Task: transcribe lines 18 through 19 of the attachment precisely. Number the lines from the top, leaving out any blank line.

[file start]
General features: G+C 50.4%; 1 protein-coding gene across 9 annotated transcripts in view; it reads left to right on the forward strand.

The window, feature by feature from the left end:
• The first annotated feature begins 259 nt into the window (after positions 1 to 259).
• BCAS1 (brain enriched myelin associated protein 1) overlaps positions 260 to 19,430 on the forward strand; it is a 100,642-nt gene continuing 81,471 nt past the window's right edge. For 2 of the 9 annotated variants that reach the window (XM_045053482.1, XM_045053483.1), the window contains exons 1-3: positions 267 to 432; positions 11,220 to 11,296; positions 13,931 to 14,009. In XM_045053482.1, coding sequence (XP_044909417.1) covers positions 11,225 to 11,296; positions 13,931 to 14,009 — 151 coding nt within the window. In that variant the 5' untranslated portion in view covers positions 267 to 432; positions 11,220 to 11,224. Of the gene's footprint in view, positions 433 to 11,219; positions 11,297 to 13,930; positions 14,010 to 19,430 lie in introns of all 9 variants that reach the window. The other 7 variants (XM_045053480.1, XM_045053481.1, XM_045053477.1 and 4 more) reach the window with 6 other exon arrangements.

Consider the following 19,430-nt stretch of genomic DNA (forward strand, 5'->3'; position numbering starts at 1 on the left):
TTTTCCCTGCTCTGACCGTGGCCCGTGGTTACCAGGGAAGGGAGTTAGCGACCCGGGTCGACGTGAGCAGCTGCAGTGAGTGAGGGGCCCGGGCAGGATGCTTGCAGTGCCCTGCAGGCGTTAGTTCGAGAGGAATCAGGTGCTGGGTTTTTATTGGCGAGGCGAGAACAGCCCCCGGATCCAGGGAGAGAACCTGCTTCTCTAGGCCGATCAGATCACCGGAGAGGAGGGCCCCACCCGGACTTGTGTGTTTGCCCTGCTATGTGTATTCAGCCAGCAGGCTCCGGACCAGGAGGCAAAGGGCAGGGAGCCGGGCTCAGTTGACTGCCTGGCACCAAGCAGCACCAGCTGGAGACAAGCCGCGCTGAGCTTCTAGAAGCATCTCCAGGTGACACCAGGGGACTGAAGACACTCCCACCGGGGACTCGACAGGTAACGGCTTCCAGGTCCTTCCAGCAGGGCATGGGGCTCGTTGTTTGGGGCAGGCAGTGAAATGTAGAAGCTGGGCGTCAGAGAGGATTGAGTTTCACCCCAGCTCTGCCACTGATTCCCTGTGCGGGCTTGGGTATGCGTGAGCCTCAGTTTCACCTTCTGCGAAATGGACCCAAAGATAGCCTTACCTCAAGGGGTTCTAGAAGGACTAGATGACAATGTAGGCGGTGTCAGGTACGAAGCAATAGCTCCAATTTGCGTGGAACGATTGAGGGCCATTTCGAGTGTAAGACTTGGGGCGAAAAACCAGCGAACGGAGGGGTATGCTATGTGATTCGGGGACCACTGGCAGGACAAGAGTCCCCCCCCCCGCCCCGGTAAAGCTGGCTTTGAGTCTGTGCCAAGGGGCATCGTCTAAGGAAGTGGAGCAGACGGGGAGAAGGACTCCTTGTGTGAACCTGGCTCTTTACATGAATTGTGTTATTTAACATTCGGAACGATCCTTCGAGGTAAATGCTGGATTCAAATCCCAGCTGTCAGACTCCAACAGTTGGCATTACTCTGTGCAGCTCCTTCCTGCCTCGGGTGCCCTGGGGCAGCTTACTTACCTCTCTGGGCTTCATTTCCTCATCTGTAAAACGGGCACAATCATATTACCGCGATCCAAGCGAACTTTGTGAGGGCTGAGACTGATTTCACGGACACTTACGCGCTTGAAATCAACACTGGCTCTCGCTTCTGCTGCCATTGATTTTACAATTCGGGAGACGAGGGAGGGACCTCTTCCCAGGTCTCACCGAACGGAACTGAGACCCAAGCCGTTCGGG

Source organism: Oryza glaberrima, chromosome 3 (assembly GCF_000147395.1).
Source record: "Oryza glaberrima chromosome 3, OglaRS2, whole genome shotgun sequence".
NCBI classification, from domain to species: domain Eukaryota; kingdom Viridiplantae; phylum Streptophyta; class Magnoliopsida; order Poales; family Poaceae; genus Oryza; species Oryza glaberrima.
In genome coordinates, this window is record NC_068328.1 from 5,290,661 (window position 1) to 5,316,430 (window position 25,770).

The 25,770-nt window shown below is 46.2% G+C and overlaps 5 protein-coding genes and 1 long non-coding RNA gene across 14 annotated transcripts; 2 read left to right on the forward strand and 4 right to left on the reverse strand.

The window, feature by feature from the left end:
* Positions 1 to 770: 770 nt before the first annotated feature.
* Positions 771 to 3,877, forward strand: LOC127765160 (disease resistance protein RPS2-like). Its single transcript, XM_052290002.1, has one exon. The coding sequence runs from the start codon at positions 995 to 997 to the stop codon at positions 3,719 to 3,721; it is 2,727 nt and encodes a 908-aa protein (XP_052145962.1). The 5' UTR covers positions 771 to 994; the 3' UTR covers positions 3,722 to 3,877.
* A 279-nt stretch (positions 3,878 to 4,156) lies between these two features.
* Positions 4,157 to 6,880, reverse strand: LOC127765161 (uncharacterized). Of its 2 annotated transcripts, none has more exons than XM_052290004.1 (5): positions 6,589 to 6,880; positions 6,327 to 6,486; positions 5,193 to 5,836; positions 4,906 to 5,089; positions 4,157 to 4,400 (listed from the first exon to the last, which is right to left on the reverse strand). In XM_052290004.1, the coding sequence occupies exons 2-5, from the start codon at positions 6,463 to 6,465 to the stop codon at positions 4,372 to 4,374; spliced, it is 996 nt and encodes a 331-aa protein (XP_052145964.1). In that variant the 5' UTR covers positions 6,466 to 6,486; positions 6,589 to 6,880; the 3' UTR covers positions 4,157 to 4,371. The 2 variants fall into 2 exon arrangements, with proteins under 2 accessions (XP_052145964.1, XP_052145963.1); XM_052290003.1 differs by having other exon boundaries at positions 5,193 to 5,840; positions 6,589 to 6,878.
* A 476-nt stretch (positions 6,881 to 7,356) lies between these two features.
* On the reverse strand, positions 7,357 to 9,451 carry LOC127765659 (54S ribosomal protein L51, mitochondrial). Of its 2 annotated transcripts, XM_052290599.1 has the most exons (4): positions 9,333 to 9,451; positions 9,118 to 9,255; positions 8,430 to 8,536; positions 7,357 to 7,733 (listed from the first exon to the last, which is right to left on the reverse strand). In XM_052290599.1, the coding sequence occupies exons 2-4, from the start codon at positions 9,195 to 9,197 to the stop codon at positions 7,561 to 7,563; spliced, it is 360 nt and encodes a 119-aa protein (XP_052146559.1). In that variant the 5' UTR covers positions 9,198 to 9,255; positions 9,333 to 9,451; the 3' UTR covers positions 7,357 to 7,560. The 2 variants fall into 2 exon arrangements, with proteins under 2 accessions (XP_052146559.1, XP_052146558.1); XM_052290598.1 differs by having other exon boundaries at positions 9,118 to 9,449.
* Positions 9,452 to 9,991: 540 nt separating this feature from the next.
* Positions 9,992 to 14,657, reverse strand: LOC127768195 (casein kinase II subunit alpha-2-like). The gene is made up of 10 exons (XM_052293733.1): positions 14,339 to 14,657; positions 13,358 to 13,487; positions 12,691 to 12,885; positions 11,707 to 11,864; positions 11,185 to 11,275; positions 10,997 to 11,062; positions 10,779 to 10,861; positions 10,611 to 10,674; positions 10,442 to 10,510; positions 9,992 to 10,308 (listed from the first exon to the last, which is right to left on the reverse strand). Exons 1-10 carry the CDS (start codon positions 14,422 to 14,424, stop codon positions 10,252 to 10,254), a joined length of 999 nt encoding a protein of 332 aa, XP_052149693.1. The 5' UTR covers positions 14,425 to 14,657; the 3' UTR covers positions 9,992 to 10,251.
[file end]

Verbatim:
* On the reverse strand, positions 7,357 to 9,451 carry LOC127765659 (54S ribosomal protein L51, mitochondrial). Of its 2 annotated transcripts, XM_052290599.1 has the most exons (4): positions 9,333 to 9,451; positions 9,118 to 9,255; positions 8,430 to 8,536; positions 7,357 to 7,733 (listed from the first exon to the last, which is right to left on the reverse strand). In XM_052290599.1, the coding sequence occupies exons 2-4, from the start codon at positions 9,195 to 9,197 to the stop codon at positions 7,561 to 7,563; spliced, it is 360 nt and encodes a 119-aa protein (XP_052146559.1). In that variant the 5' UTR covers positions 9,198 to 9,255; positions 9,333 to 9,451; the 3' UTR covers positions 7,357 to 7,560. The 2 variants fall into 2 exon arrangements, with proteins under 2 accessions (XP_052146559.1, XP_052146558.1); XM_052290598.1 differs by having other exon boundaries at positions 9,118 to 9,449.
* Positions 9,452 to 9,991: 540 nt separating this feature from the next.